When parents (or other adults) share custody of a child with someone else, communication and complying with court orders are essential responsibilities to ensure the child is safe. Unfortunately, this doesn’t always happen.
Violations of child custody orders can and do occur in North Carolina. One type of violation can happen when one parent tries to hurt the other parent by disrupting his or her parental rights and time with the child. This is custodial interference
, and it can have serious repercussions for a parent.
What interference might look like
As a FindLaw.com article describes, custodial interference can take many forms. Some examples of interference include:
- Refusing to return a child to the other parent in accordance with a parenting agreement
- Denying a parent his or her right to visits or parenting time
- Showing up for visits with the child outside of approved times
- Prohibiting a child from calling or otherwise contacting the other parent
- Attempting to alienate the child from the other parent by speaking badly of him or her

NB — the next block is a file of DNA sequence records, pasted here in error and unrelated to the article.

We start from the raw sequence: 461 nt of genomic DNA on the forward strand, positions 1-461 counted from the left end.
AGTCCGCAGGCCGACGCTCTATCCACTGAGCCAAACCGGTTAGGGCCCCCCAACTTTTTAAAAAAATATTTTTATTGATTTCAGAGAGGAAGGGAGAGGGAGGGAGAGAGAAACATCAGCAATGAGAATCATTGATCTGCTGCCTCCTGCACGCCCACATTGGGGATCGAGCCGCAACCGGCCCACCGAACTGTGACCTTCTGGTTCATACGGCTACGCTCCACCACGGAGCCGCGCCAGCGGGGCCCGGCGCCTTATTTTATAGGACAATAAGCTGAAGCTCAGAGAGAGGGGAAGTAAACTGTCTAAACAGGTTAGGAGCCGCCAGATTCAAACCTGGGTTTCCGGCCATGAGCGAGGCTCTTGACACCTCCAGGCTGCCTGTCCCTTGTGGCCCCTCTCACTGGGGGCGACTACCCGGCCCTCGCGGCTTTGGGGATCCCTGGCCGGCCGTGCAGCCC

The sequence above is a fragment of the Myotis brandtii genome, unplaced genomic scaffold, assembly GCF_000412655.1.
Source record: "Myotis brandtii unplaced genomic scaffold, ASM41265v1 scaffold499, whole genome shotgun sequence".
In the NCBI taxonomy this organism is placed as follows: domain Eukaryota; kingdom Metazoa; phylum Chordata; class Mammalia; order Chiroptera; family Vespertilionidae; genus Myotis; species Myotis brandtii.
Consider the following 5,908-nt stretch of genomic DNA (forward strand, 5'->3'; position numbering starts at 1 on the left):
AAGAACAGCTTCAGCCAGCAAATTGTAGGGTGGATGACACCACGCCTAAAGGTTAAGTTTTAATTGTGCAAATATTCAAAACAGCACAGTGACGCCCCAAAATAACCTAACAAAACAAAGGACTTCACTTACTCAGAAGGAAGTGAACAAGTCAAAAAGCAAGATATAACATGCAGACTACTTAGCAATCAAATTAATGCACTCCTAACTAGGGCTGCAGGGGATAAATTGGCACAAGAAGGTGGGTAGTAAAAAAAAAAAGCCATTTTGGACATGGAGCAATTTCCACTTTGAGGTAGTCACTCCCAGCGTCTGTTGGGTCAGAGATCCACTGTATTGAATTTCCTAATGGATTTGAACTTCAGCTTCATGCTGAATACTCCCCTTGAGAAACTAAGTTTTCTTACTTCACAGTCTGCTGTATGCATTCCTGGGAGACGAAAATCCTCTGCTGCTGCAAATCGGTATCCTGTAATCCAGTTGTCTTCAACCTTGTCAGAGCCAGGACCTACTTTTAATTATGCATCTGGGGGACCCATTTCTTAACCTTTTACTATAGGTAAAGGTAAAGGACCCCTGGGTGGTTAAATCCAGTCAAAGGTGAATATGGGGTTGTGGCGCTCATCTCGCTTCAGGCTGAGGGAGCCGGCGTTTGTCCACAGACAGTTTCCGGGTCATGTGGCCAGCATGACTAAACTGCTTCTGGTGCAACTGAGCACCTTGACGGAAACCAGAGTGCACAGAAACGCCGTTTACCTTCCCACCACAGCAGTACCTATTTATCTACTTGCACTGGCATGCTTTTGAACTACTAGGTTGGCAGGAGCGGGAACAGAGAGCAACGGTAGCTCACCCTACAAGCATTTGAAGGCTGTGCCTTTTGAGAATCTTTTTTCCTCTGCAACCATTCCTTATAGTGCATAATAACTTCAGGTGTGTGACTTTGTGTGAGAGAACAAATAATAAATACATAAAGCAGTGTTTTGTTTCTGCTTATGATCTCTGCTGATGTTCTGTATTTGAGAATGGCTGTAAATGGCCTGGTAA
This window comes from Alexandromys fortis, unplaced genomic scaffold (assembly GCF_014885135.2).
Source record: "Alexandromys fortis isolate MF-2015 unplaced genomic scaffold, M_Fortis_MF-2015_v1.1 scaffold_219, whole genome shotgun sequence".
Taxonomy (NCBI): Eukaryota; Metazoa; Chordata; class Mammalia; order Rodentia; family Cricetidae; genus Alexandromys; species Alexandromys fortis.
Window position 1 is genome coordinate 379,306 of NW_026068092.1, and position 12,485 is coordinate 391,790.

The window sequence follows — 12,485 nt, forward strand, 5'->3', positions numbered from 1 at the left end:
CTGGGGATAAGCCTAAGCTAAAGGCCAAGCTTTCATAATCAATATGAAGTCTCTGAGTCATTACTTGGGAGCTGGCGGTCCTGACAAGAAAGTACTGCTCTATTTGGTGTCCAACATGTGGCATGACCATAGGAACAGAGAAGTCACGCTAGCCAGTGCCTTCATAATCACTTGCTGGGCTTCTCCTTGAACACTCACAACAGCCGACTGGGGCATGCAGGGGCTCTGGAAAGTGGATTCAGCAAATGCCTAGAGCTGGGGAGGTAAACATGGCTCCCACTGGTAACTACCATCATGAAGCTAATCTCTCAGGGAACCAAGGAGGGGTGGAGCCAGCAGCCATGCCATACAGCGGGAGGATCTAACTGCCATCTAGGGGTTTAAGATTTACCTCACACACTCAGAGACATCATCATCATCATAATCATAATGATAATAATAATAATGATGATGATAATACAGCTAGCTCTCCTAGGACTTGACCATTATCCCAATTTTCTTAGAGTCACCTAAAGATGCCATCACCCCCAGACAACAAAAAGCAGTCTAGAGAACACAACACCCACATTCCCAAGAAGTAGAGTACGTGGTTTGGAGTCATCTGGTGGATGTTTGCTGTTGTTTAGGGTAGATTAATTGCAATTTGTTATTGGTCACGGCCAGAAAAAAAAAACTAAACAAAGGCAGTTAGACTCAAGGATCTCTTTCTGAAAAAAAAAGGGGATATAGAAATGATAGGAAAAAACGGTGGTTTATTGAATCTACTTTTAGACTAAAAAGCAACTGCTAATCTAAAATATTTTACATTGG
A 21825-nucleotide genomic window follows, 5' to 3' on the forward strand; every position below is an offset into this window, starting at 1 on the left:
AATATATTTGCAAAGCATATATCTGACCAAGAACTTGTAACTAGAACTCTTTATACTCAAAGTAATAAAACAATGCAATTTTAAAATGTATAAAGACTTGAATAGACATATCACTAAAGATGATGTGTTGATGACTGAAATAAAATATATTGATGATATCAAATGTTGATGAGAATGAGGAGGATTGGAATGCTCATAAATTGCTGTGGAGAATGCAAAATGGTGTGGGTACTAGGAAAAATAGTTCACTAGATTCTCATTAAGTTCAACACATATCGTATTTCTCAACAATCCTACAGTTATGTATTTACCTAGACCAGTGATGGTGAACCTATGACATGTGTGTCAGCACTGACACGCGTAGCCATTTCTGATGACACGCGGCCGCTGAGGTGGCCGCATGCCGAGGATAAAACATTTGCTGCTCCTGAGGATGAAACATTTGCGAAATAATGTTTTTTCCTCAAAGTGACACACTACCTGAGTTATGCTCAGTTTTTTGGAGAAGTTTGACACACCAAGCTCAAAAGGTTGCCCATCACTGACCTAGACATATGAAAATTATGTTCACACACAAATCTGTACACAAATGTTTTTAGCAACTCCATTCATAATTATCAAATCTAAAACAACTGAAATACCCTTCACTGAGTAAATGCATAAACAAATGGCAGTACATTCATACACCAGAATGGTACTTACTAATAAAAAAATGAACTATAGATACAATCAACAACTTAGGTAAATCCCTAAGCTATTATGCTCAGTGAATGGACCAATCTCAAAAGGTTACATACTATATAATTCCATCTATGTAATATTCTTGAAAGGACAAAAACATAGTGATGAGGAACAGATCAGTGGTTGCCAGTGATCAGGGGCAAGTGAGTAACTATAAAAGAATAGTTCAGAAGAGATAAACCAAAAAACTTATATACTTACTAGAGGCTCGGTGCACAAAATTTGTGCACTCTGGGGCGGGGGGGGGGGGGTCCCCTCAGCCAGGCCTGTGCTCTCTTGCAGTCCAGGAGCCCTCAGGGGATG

- Taking a child without permission, whether it is out of the other parent’s house or out of the country
Each of these acts can put a child in danger and compromise his or her physical and emotional well-being.
Depending on the details of a specific incident, several things could happen in the wake of a custodial interference claim. Some examples of potential consequences include: a parent could face criminal charges; the courts may modify the custody and visitation order; the courts might order counseling; a parent may need to have supervision during visitation; exchanges may need to happen in neutral locations; a parent may have to pay fines or fees.
Resolving issues before they arise
Some parents violate court orders because they are afraid for their child’s safety, or they feel the court’s ruling was unfair. Some parents fear the other parent is mad enough that he or she will attempt to take a child without permission.
In any of these situations, informing yourself of your rights and the legal options you have to address these concerns before a violation occurs can prevent a lot of trauma.